Trio at forefront of growing focus on youth
The Bermuda volleyball youth programme is making a significant impact, with three players training with the national team in preparation for next month’s NatWest Island Games and one earning a college scholarship in Canada.
Leticia Ferriera, Sy McPeek and Amber Lopes are part of the Island Girls squad who are training for the Games — which take place from June 24-30 in Gotland, Sweden. And Ferriera will be heading over to play at Mount Allison University, the Sackville, New Brunswick-based school who won the Bermuda Open two weeks ago.
“I’ve been selected for a $5,000 scholarship from Mount Allison, plus another $1,000 to keep my grades up, plus I’ve been selected to play on their team,” Ferriera, 18, said. “I’m really excited! I’m leaving August 30th. Their housing opens August 31st. We’re freshmen so we start before and we start practicing in the first week of September.”
All three players are graduates from a burgeoning school system and are training at Mount Saint Agnes Academy, which Ferriera attends. The Bermuda national team, featuring 21-year-old Lopes, finished third at the Open in which junior teams Junior Hitters and Paradise Hitters, for whom Ferriera and McPeek, 15, played.
Lopes was one of the pioneers in the junior programme.
“I’ve played since middle school and all throughout high school. Juanita Blee got me into it and then I was one of the first people to start the junior national team, with about 12 others. And then when I turned 18 I started playing for the women’s team. I just like the sport!”
Ferriera and McPeek came here from overseas five years ago.
“I started playing when I came to MSA, because I’m not from here, I’m from Brazil,” Ferriera said. “I started playing for the school team in Grade 8 amd then in Grade 9, I started playing with the national team. I came here in 2012, and Grade 9 started in 2013. My mom lived here before, she came here to work and then she married a Bermudian.”
McPeek said: “I started playing when I lived in Colorado, so I played throughout middle school and then when we came here,” she said. “My parents are really good friends with one of the junior coaches and he encouraged me to try out with the junior national team and I ended up making the women’s national team as well.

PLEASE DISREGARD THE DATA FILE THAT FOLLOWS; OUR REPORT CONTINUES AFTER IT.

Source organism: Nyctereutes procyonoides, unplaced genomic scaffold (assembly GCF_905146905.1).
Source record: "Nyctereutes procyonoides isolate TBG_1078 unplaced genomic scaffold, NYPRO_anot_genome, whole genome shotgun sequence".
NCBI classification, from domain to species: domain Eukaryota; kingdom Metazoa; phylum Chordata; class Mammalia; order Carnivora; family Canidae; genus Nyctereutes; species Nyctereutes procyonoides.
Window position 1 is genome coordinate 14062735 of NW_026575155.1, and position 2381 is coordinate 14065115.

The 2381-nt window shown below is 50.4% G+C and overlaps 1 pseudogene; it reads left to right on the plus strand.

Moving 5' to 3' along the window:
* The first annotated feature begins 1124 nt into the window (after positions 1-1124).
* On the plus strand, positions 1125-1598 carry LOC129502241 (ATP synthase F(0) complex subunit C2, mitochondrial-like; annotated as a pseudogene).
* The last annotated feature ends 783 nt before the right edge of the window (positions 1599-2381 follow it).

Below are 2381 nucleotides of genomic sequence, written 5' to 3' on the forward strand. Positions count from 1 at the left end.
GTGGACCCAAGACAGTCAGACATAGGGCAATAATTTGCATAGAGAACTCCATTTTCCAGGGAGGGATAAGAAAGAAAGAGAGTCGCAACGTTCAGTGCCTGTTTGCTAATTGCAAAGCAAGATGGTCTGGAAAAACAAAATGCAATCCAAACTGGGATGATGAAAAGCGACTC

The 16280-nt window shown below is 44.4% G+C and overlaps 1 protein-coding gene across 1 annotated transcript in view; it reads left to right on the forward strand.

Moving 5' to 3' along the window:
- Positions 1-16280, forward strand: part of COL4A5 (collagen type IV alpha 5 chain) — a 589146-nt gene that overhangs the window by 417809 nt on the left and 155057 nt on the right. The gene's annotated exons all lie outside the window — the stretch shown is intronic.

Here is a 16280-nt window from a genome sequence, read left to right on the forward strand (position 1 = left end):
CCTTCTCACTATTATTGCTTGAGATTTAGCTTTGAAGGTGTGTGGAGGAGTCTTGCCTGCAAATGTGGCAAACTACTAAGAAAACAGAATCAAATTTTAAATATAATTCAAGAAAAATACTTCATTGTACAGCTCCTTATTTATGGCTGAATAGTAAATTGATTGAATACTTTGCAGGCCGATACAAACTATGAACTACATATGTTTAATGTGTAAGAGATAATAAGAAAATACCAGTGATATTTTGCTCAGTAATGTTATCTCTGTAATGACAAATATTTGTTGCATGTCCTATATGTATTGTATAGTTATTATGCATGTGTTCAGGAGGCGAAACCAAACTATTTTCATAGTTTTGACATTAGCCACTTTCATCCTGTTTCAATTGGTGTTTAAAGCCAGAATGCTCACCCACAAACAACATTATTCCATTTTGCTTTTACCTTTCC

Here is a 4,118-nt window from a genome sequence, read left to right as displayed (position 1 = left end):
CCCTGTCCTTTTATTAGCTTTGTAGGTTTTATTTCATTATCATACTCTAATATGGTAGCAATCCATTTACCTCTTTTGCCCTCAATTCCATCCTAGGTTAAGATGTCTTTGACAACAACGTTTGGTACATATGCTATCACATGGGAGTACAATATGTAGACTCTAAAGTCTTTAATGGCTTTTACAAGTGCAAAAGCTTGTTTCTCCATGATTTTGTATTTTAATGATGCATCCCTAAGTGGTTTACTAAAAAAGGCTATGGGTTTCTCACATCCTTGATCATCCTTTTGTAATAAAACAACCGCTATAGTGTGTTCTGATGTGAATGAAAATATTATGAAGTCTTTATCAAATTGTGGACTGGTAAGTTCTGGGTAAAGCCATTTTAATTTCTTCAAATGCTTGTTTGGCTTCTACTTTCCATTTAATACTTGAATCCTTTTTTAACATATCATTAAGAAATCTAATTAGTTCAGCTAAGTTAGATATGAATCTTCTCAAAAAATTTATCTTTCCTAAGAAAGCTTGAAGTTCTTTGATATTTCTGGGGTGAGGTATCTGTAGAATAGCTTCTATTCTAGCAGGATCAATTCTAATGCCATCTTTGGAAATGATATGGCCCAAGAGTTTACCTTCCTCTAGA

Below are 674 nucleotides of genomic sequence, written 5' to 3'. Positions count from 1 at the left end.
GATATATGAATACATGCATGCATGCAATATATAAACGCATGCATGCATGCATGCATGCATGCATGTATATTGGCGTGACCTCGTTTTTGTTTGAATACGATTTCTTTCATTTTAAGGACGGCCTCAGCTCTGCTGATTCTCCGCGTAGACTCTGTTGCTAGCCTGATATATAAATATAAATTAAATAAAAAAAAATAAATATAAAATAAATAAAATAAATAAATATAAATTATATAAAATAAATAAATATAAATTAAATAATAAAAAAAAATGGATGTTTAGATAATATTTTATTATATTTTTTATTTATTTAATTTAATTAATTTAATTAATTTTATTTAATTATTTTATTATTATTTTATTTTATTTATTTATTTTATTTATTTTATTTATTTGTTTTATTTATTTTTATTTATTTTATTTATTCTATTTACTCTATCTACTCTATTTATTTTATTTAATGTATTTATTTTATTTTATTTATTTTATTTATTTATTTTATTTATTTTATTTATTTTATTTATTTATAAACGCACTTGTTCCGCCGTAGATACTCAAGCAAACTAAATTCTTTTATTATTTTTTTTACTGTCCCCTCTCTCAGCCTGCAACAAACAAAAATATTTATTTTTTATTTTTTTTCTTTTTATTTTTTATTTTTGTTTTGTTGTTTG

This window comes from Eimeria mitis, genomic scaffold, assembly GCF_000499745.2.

“I think it’s definitely a different level of competition [in Bermuda], but I think the coaching is awesome here. The programme started off very small, so you got a lot of one-on-one work and you got to work on your technique and stuff. It’s grown more, so now there’s more people and stuff, but not having as many teams means the competitions a little bit lower.”
Lopes is also proof that, in a land where most scoring plays are made by spiking giants, you do not have to be tall to play volleyball. In fact, height is a disadvantage playing her position, the libero (which means “free” in Italian). Liberos are specialists who wear different coloured jerseys to their team-mates.
“Libero only plays in the back row,” Lopes explained. “They don’t go to the front of the court, and we’re defence specialists, so generally you take off a weaker passer and just level out the playing field in the back and do all the talking.
“[Being short] does help because generally, your middles or your weaker passers are taller and they can’t let low to the floor, so you would sub them on and off and you’re better at digging, running and sliding because you’re closer to the floor.
“Normally a hit would come straight down and if you’re standing up because you’re too tall, you won’t get it.”
Ferriera was in Brazil last summer to watch the Rio de Janeiro Olympics. “I went to the Olympics in 2016 in Rio to watch one of the games and mainly most of the players from the Brazilian team inspire me so much,” she said. “It’s weird. I can relate to them at a certain level because they’re from Brazil and I’m from Brazil, but they’re so good! When I watched it I was amazed!”
McPeek also is inspired by the United States beach volleyball team,
“When I lived in Colorado my club used to go to the University of Northern Colorado games every month or so,” she said.
“As far as heroes, I like the US beach team, like Kerri Walsh Jennings.”
Lopes explained how different it is to play on the court compared to on the sand.
“It’s actually a big difference,” she said. “The skills you use on the court, you can’t use on the sand, really, so it’s a bit different. The rules are different as well.”
The trio are really excited about the Island Games, but Lopes joked about how the Island Girls should have won gold at the Bermuda Open.
“We should’ve come first! No, we played really good, the teams were a lot tougher this year than the last few years I’ve played in it,” she said. “It was a tougher competition pool, which was nice for us.”
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